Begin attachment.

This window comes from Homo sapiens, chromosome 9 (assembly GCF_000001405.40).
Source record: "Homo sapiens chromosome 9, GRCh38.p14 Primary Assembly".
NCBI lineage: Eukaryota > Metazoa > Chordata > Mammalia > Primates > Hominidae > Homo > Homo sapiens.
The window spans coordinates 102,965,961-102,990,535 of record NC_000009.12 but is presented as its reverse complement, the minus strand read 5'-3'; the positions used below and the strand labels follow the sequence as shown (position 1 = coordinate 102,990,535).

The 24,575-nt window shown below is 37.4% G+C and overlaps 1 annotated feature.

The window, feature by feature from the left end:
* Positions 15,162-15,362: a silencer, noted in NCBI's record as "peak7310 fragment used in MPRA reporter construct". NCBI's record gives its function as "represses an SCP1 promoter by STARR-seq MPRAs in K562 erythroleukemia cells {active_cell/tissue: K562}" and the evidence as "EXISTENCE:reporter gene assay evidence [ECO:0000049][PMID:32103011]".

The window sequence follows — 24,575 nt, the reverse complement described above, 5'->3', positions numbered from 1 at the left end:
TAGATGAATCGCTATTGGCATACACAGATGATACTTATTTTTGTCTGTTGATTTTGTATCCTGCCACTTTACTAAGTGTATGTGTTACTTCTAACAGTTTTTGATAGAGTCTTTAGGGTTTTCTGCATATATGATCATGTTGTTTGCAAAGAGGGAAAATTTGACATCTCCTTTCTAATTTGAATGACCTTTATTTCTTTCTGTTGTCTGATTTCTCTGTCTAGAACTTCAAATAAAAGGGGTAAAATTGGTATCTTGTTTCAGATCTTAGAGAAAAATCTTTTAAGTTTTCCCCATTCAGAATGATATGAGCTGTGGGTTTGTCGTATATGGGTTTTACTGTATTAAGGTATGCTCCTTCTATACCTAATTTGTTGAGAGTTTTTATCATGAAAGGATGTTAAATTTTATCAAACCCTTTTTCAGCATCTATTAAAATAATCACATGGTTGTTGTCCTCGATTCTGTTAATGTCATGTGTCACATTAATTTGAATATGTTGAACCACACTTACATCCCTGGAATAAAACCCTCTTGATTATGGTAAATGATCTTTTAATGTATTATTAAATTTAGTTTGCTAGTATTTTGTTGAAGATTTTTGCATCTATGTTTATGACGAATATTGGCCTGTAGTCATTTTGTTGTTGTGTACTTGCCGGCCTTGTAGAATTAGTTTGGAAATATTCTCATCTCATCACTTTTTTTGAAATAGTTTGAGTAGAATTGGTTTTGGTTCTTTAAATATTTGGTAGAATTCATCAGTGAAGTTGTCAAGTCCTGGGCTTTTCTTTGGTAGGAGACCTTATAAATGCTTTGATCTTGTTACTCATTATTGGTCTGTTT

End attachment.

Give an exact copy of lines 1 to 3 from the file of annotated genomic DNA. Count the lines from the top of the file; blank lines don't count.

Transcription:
This window comes from Homo sapiens, chromosome 9 (assembly GCF_000001405.40).
Source record: "Homo sapiens chromosome 9, GRCh38.p14 Primary Assembly".
NCBI lineage: Eukaryota > Metazoa > Chordata > Mammalia > Primates > Hominidae > Homo > Homo sapiens.